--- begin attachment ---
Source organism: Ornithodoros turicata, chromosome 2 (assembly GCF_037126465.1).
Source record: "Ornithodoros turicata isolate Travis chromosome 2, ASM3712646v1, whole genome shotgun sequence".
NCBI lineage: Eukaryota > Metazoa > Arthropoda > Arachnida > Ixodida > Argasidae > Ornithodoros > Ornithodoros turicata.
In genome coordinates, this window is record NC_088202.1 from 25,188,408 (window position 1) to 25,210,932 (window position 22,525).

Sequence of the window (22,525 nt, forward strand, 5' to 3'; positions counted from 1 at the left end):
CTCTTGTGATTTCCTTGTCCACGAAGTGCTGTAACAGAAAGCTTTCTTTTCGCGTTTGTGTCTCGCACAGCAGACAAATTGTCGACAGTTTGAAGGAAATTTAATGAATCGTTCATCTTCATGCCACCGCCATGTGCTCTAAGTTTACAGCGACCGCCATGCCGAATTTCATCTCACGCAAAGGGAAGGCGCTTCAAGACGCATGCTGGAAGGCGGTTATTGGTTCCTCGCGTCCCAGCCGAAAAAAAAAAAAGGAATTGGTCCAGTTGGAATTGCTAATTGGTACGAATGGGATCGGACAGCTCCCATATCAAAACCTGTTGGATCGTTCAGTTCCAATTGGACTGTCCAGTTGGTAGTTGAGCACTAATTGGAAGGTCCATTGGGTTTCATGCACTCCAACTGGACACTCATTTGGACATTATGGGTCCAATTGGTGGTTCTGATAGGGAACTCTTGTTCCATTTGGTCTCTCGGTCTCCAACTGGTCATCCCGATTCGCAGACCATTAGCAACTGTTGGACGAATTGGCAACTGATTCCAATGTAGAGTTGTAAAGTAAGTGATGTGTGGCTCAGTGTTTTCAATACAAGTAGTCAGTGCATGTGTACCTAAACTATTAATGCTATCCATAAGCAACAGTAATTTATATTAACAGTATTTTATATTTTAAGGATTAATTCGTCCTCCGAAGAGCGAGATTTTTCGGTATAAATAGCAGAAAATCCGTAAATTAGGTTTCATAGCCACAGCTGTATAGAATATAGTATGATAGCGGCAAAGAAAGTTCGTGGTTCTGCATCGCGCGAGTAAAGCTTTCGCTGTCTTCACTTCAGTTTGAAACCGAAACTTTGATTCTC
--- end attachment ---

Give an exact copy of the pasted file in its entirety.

Source organism: Ornithodoros turicata, chromosome 2 (assembly GCF_037126465.1).
Source record: "Ornithodoros turicata isolate Travis chromosome 2, ASM3712646v1, whole genome shotgun sequence".
NCBI lineage: Eukaryota > Metazoa > Arthropoda > Arachnida > Ixodida > Argasidae > Ornithodoros > Ornithodoros turicata.
In genome coordinates, this window is record NC_088202.1 from 25,188,408 (window position 1) to 25,210,932 (window position 22,525).

Sequence of the window (22,525 nt, forward strand, 5' to 3'; positions counted from 1 at the left end):
CTCTTGTGATTTCCTTGTCCACGAAGTGCTGTAACAGAAAGCTTTCTTTTCGCGTTTGTGTCTCGCACAGCAGACAAATTGTCGACAGTTTGAAGGAAATTTAATGAATCGTTCATCTTCATGCCACCGCCATGTGCTCTAAGTTTACAGCGACCGCCATGCCGAATTTCATCTCACGCAAAGGGAAGGCGCTTCAAGACGCATGCTGGAAGGCGGTTATTGGTTCCTCGCGTCCCAGCCGAAAAAAAAAAAAGGAATTGGTCCAGTTGGAATTGCTAATTGGTACGAATGGGATCGGACAGCTCCCATATCAAAACCTGTTGGATCGTTCAGTTCCAATTGGACTGTCCAGTTGGTAGTTGAGCACTAATTGGAAGGTCCATTGGGTTTCATGCACTCCAACTGGACACTCATTTGGACATTATGGGTCCAATTGGTGGTTCTGATAGGGAACTCTTGTTCCATTTGGTCTCTCGGTCTCCAACTGGTCATCCCGATTCGCAGACCATTAGCAACTGTTGGACGAATTGGCAACTGATTCCAATGTAGAGTTGTAAAGTAAGTGATGTGTGGCTCAGTGTTTTCAATACAAGTAGTCAGTGCATGTGTACCTAAACTATTAATGCTATCCATAAGCAACAGTAATTTATATTAACAGTATTTTATATTTTAAGGATTAATTCGTCCTCCGAAGAGCGAGATTTTTCGGTATAAATAGCAGAAAATCCGTAAATTAGGTTTCATAGCCACAGCTGTATAGAATATAGTATGATAGCGGCAAAGAAAGTTCGTGGTTCTGCATCGCGCGAGTAAAGCTTTCGCTGTCTTCACTTCAGTTTGAAACCGAAACTTTGATTCTC